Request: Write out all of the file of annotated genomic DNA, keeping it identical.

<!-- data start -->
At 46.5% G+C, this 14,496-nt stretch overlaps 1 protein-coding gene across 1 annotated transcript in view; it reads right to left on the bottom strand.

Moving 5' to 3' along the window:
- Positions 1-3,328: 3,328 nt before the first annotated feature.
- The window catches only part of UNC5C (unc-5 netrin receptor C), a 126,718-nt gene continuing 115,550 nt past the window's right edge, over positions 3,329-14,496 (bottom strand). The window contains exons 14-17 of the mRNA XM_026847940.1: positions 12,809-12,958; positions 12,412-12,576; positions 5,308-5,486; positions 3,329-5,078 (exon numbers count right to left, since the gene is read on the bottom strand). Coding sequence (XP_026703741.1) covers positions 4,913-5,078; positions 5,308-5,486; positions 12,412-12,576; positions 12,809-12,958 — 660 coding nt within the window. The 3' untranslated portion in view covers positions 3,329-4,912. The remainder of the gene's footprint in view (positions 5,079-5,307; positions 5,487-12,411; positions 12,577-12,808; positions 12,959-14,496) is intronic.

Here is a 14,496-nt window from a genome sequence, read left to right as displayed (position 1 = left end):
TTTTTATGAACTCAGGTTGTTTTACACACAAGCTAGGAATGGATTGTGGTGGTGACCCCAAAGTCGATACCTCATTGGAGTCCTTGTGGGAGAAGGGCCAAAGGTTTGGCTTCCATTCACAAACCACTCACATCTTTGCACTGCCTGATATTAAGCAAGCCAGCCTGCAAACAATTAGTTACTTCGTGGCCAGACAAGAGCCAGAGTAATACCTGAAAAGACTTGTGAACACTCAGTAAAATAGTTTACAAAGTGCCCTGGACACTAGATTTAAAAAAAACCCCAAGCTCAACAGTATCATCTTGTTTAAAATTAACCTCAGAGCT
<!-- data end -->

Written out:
At 46.5% G+C, this 14,496-nt stretch overlaps 1 protein-coding gene across 1 annotated transcript in view; it reads right to left on the bottom strand.

Moving 5' to 3' along the window:
- Positions 1-3,328: 3,328 nt before the first annotated feature.
- The window catches only part of UNC5C (unc-5 netrin receptor C), a 126,718-nt gene continuing 115,550 nt past the window's right edge, over positions 3,329-14,496 (bottom strand). The window contains exons 14-17 of the mRNA XM_026847940.1: positions 12,809-12,958; positions 12,412-12,576; positions 5,308-5,486; positions 3,329-5,078 (exon numbers count right to left, since the gene is read on the bottom strand). Coding sequence (XP_026703741.1) covers positions 4,913-5,078; positions 5,308-5,486; positions 12,412-12,576; positions 12,809-12,958 — 660 coding nt within the window. The 3' untranslated portion in view covers positions 3,329-4,912. The remainder of the gene's footprint in view (positions 5,079-5,307; positions 5,487-12,411; positions 12,577-12,808; positions 12,959-14,496) is intronic.

Here is a 14,496-nt window from a genome sequence, read left to right as displayed (position 1 = left end):
TTTTTATGAACTCAGGTTGTTTTACACACAAGCTAGGAATGGATTGTGGTGGTGACCCCAAAGTCGATACCTCATTGGAGTCCTTGTGGGAGAAGGGCCAAAGGTTTGGCTTCCATTCACAAACCACTCACATCTTTGCACTGCCTGATATTAAGCAAGCCAGCCTGCAAACAATTAGTTACTTCGTGGCCAGACAAGAGCCAGAGTAATACCTGAAAAGACTTGTGAACACTCAGTAAAATAGTTTACAAAGTGCCCTGGACACTAGATTTAAAAAAAACCCCAAGCTCAACAGTATCATCTTGTTTAAAATTAACCTCAGAGCT